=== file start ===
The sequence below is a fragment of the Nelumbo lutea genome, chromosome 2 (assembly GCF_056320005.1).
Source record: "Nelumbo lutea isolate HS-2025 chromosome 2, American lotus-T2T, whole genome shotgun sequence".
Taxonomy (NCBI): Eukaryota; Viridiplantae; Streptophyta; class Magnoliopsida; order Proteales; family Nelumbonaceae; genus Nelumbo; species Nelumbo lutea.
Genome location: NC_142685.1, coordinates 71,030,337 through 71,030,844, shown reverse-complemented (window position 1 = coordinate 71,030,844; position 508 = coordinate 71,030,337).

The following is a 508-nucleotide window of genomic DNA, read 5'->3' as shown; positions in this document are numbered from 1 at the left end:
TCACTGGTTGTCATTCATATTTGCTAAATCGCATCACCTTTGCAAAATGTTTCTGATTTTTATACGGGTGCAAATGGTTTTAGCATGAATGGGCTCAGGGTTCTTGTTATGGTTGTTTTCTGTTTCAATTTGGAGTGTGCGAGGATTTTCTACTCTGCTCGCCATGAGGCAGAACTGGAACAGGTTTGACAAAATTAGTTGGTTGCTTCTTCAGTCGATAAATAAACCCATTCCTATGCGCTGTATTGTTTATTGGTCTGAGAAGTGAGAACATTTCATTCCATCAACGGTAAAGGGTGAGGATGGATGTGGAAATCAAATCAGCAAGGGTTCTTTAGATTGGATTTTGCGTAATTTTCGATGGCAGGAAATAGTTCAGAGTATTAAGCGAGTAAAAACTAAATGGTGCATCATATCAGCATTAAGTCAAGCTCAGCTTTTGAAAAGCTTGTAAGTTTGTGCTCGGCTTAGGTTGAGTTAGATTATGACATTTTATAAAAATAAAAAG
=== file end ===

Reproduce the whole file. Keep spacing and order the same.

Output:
The sequence below is a fragment of the Nelumbo lutea genome, chromosome 2 (assembly GCF_056320005.1).
Source record: "Nelumbo lutea isolate HS-2025 chromosome 2, American lotus-T2T, whole genome shotgun sequence".
Taxonomy (NCBI): Eukaryota; Viridiplantae; Streptophyta; class Magnoliopsida; order Proteales; family Nelumbonaceae; genus Nelumbo; species Nelumbo lutea.
Genome location: NC_142685.1, coordinates 71,030,337 through 71,030,844, shown reverse-complemented (window position 1 = coordinate 71,030,844; position 508 = coordinate 71,030,337).

The following is a 508-nucleotide window of genomic DNA, read 5'->3' as shown; positions in this document are numbered from 1 at the left end:
TCACTGGTTGTCATTCATATTTGCTAAATCGCATCACCTTTGCAAAATGTTTCTGATTTTTATACGGGTGCAAATGGTTTTAGCATGAATGGGCTCAGGGTTCTTGTTATGGTTGTTTTCTGTTTCAATTTGGAGTGTGCGAGGATTTTCTACTCTGCTCGCCATGAGGCAGAACTGGAACAGGTTTGACAAAATTAGTTGGTTGCTTCTTCAGTCGATAAATAAACCCATTCCTATGCGCTGTATTGTTTATTGGTCTGAGAAGTGAGAACATTTCATTCCATCAACGGTAAAGGGTGAGGATGGATGTGGAAATCAAATCAGCAAGGGTTCTTTAGATTGGATTTTGCGTAATTTTCGATGGCAGGAAATAGTTCAGAGTATTAAGCGAGTAAAAACTAAATGGTGCATCATATCAGCATTAAGTCAAGCTCAGCTTTTGAAAAGCTTGTAAGTTTGTGCTCGGCTTAGGTTGAGTTAGATTATGACATTTTATAAAAATAAAAAG